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Theme park cast member stories: Why you have to be 40 inches tall to ride Disney's Big Thunder Mountain

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Published: August 9, 2010 at 9:36 AM

You can't possibly think of a new way to get around a roller coaster's height requirement that theme park employees haven't seen before.

Lifts in the shoes? Seen it.

Spiked up hair? Nope, not gonna get ya through.

Standing on your tippie toes? Um, feet flat on the ground, please.

Begging, pleading, crying? Actually, we are the ones trying to help your child here.

That's because, as theme park employees working a roller coaster, we know what can happen when a too-short child rides a coaster.

Now, I'm start with a confession. In normal operation, we could take an infant on Walt Disney World's Big Thunder Mountain Railroad and no harm would come to the baby. I worked with cast members who could eat a bowl of cereal while riding a test train on Thunder in the morning and not spill a drop of milk. So they clearly knew the ride well enough to hold a baby securely throughout. I don't doubt that some Disney fans could do the same.

But theme parks don't establish height requirements based on a ride's normal operation. They put those in place to protect riders in case of something going wrong on the ride.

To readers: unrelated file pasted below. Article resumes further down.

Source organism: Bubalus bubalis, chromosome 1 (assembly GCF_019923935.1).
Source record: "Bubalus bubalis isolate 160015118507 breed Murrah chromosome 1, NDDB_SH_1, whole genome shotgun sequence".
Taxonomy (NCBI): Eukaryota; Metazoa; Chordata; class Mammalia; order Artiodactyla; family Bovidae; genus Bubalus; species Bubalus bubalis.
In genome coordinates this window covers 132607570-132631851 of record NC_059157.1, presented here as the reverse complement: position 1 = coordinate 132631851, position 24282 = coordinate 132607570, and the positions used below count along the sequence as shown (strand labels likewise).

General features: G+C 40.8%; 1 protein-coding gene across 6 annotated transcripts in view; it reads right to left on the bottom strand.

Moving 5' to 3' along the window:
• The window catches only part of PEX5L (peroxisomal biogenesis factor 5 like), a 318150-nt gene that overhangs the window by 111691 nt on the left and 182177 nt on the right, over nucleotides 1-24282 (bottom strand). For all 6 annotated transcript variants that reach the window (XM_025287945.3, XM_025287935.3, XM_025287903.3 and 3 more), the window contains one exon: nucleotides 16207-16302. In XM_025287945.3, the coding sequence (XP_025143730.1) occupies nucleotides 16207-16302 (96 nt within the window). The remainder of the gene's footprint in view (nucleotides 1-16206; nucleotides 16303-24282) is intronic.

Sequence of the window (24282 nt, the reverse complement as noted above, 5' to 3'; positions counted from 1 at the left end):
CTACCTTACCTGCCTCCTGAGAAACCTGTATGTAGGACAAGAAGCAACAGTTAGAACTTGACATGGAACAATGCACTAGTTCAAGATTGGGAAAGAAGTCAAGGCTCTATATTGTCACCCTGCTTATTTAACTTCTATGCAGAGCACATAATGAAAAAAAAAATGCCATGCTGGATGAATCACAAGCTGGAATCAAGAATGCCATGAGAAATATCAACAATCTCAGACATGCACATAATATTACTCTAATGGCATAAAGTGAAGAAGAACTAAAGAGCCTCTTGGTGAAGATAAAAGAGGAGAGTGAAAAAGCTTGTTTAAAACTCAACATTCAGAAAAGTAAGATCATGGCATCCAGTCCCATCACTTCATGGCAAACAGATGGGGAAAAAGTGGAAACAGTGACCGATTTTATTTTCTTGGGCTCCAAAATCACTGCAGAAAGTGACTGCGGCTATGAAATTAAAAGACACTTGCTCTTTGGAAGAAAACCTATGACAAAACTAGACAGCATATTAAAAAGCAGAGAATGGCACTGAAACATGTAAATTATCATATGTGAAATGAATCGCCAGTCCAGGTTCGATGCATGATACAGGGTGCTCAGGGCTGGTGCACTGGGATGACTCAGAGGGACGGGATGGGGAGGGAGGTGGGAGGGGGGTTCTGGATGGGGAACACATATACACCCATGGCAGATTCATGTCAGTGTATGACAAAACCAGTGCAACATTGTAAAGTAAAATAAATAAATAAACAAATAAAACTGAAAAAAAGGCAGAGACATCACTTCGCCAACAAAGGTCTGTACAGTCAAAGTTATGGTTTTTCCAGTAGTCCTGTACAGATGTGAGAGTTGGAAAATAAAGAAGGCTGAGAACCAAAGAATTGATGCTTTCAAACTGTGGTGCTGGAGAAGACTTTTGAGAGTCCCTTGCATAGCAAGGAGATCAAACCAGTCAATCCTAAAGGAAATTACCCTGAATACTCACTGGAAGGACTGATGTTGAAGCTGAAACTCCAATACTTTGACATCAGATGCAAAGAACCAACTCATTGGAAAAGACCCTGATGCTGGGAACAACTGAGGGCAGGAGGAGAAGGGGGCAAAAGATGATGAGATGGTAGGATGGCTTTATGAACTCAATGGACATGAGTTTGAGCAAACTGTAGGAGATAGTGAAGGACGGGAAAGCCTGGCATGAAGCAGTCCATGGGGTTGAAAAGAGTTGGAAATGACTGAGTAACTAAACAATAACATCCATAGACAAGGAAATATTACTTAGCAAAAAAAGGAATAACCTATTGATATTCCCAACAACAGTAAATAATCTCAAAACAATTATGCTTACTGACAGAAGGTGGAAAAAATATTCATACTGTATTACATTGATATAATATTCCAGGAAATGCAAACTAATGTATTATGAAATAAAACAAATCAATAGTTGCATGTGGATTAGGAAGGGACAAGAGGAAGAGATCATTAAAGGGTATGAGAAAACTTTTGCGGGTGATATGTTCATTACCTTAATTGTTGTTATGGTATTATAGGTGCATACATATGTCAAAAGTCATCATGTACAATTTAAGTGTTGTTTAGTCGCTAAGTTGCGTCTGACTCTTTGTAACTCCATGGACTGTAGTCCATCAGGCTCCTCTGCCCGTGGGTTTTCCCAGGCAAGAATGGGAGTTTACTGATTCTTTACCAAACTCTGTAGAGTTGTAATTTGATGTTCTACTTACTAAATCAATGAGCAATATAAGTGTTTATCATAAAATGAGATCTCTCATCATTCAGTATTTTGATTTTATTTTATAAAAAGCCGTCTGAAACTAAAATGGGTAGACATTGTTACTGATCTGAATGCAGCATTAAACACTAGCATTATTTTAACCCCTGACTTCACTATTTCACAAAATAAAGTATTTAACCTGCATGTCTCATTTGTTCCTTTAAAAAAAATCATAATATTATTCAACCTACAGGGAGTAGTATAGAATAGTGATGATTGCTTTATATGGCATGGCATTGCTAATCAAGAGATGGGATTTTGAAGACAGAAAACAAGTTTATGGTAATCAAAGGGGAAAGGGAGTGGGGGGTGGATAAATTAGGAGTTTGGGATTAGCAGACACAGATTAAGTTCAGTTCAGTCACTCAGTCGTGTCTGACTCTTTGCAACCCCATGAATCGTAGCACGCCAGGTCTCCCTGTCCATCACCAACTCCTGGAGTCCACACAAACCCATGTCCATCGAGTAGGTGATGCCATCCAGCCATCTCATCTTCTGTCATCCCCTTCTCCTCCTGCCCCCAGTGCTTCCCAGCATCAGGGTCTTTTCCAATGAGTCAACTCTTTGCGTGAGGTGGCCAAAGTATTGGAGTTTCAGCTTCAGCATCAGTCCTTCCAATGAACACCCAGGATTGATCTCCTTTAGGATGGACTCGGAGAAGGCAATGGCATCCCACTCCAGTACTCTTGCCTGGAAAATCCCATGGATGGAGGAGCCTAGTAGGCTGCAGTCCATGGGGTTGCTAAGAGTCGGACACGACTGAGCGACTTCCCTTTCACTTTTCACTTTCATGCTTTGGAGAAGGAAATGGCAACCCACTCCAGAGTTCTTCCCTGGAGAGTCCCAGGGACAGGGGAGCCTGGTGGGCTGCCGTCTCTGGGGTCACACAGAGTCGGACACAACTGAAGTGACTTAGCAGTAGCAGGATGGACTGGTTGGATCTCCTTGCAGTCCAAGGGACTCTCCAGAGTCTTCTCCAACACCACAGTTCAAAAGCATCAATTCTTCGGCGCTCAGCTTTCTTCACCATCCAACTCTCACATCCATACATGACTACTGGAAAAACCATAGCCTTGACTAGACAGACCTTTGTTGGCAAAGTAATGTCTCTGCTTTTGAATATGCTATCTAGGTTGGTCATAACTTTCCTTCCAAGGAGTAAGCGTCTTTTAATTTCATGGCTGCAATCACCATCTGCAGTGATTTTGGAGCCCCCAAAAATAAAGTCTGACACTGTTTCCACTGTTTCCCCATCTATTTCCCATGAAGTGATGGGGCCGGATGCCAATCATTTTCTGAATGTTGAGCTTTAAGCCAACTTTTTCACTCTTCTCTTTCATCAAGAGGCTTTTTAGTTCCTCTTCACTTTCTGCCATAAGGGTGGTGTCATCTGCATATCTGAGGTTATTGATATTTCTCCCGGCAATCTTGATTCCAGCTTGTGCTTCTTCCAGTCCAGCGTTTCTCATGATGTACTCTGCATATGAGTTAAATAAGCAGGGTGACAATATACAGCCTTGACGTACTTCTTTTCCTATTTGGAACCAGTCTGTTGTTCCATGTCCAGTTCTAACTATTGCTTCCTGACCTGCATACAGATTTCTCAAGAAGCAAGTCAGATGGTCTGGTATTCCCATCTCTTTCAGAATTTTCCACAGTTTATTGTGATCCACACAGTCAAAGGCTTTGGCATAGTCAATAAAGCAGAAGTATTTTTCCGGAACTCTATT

By that, I don't mean a mechanical breakdown. I mean that something happens, usually because of a guest's actions, which disrupts the normal flow of operation on the ride. What happens when a child starts crying in a train, which prevents us from dispatching it from the loading station?

With no room in the station, the train behind on the track has no place to go. So it stops out on the course, on the final block brake. And with a train on that block brake, the train behind it has to stop on the third lift. And so on.

Those "cascade" stops happen in orderly manner, and probably wouldn't make an experienced rider spill his milk (or drop a child). But what happens when a guest panics, and tries to jump out of a train while it's on a lift? It's happened, and I've seen it.

In cases like that, the operator in the coaster's control tower does a "power disconnect," shutting down power to the entire track. Any train on a lift will stop immediately. But trains that have crested their lifts will continue running, propelled simply by the free fall of gravity along the track.

To keep those trains from running into one that might be stuck on the next lift, ride designers have installed what's called a "safety brake" in front of each lift. And that is what you do not want to hit if you are shorter than 40 inches tall, or pregnant, or have a back, neck or heart condition. A safety brake can take a train running nearly 30 miles per hour to stopped in about eight feet. It's a hard, hard stop.

After the ride shut down with trains on the track, no one ever wanted to be the one assigned to go check on the guests who'd been stopped in a safety brake. Only the most experienced Thunder operators were assigned that task, and even though I worked that location for a year, I never had enough seniority to draw that thankless assignment. (I always got sent to people stuck on a lift, instead.) But I heard reports from those who did about the sore, shocked and sometimes angry guests who had to endure the misfortune of hitting the safety brakes.